Home > Research > Publications & Outputs > Fishery benefits from exploiting spawning aggre...

Electronic data

  • Robinson et al_manuscript_v2

    Rights statement: This is an Accepted Manuscript of an article published by Taylor & Francis in African Journal of Marine Science on 15/11/2017, available online: http://www.tandfonline.com/10.2989/1814232X.2017.1364665

    Accepted author manuscript, 152 KB, PDF document

    Available under license: CC BY-NC: Creative Commons Attribution-NonCommercial 4.0 International License

Links

Text available via DOI:

View graph of relations

Fishery benefits from exploiting spawning aggregations not solely dependent on enhanced fish density

Research output: Contribution to journalJournal article

Published
Close
<mark>Journal publication date</mark>2017
<mark>Journal</mark>African Journal of Marine Science
Issue number3
Volume39
Number of pages10
Pages (from-to)269-278
Publication statusPublished
Early online date15/11/17
Original languageEnglish

Abstract

The vulnerability of spawning aggregations to exploitation varies among fisheries as a result of differences in the population-density changes associated with this behaviour. However, vulnerability to fishing is also influenced by technology, environmental factors, and fish and fisher behaviours. Focusing on a fishery for the rabbitfish Siganus sutor at Praslin Island, Seychelles, we examined how catch rate varied across spawning and non-spawning habitats in relation to in situ population-density changes and other factors known to influence catchability. Catch rates in spawning habitat were disproportionate to density changes, being only fourfold greater than catch rates in non-spawning habitat, despite the fact that spawning-aggregation formation involved nine- to thirteen-fold increases in population density. Catch rates in spawning habitat were also highly variable across the spawning season (0–23.4 fish trap-hour−1). Current strength was of similar importance to density as a catch-rate predictor, with the highest catch rates in spawning habitats confined to months with the strongest currents. Therefore, in addition to density-dependent catchability, other factors that influence catch rates must be examined to avoid overestimation of the vulnerability of populations to aggregation fishing. The dynamics of catchability at spawning sites can limit the ability of fishers to predict and maximise returns based on increases in fish density.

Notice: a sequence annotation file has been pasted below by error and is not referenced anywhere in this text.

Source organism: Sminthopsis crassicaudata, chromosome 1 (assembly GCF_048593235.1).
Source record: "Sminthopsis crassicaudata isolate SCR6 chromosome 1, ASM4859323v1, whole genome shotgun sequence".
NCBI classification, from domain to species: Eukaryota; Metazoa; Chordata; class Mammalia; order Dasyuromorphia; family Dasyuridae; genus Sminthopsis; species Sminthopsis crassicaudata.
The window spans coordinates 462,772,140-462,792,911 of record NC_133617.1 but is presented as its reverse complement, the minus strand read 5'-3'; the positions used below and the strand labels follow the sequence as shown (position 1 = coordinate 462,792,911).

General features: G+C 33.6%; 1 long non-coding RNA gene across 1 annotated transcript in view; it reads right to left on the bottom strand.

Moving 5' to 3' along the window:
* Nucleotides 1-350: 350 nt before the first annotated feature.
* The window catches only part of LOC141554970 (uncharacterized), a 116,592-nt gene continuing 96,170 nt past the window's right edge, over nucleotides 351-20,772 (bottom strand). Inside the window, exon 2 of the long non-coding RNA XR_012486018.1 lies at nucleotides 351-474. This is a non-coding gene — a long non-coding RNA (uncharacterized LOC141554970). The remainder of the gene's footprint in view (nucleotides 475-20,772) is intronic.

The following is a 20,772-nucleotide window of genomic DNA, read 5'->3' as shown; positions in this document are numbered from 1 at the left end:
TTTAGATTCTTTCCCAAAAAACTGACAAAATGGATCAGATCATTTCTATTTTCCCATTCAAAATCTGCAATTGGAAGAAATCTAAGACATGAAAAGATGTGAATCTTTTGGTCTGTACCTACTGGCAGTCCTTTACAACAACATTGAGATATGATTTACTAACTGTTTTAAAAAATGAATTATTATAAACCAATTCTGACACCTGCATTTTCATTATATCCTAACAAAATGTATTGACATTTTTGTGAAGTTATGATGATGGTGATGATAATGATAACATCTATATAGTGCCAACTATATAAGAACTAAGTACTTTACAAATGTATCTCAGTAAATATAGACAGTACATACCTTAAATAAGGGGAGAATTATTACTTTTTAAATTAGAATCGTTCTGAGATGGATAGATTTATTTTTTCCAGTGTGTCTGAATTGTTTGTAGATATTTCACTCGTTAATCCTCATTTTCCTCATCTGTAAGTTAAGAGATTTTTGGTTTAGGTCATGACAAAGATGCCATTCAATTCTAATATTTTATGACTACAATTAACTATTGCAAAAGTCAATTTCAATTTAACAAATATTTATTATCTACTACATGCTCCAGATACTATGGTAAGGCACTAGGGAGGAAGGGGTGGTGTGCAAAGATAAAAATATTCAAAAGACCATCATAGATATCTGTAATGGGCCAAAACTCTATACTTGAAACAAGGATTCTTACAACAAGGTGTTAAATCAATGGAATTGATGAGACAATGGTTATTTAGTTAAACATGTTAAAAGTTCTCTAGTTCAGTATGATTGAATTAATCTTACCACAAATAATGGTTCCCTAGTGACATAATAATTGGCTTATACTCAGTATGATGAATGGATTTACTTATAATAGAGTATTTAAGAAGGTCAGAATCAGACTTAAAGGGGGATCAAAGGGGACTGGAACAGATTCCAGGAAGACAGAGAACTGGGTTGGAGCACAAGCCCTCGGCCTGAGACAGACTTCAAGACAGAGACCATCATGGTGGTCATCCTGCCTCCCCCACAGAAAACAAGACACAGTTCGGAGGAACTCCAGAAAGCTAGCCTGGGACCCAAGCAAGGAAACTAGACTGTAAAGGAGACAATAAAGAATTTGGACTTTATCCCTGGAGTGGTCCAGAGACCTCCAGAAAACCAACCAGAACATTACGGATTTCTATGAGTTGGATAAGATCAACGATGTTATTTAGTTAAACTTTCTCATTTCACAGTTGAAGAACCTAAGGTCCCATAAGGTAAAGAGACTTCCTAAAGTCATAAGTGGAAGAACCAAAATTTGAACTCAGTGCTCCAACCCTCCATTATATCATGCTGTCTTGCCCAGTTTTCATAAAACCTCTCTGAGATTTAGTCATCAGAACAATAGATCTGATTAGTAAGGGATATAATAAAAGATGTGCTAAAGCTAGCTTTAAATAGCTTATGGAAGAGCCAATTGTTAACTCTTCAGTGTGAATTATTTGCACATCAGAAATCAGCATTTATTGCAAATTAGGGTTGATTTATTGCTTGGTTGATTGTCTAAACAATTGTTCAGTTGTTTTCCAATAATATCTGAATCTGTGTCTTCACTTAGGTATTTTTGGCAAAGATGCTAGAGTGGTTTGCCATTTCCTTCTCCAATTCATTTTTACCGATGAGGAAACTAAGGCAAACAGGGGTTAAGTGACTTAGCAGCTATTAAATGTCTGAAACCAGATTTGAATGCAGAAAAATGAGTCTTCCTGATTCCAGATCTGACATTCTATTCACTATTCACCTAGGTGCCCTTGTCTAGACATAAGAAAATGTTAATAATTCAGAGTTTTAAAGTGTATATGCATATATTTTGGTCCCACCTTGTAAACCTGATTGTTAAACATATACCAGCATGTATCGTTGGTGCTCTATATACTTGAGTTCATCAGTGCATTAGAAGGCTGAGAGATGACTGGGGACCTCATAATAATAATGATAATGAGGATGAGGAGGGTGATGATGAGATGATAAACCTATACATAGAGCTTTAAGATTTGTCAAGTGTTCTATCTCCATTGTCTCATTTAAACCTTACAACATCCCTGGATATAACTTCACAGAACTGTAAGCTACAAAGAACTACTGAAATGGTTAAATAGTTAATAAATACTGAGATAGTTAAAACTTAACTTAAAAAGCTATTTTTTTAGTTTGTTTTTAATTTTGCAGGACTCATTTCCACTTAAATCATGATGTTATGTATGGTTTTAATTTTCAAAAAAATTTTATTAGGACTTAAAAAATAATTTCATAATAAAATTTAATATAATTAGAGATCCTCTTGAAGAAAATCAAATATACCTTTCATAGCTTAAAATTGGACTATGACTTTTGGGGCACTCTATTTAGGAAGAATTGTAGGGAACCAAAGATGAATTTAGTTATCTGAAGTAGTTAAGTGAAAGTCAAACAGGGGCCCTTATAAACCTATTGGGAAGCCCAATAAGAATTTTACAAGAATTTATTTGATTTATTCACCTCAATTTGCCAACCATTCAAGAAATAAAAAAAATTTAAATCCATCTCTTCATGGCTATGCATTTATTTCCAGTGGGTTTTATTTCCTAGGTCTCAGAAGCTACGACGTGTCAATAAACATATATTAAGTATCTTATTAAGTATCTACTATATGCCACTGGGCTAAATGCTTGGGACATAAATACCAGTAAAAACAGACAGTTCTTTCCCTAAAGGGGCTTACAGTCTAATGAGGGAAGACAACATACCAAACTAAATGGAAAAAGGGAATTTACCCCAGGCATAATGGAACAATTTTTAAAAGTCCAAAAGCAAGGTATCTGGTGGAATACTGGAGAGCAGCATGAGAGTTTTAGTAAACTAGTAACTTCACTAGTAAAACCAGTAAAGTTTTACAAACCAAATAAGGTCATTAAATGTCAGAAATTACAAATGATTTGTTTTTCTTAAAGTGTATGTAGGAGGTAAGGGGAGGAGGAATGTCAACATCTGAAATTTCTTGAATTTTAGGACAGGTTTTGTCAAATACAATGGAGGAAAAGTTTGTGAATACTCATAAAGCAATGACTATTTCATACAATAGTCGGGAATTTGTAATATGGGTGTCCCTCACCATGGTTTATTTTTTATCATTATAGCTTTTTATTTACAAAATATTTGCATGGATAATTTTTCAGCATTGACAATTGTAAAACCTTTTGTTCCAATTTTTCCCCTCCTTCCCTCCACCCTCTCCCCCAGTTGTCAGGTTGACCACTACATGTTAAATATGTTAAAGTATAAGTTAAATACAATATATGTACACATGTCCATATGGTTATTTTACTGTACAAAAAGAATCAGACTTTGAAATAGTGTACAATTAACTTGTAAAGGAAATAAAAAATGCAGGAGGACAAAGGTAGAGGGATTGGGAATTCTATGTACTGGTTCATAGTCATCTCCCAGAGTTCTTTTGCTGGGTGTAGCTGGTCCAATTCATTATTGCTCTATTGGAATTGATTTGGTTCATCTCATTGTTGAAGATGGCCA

Bibliographic note

This is an Accepted Manuscript of an article published by Taylor & Francis in African Journal of Marine Science on 15/11/2017, available online: http://www.tandfonline.com/10.2989/1814232X.2017.1364665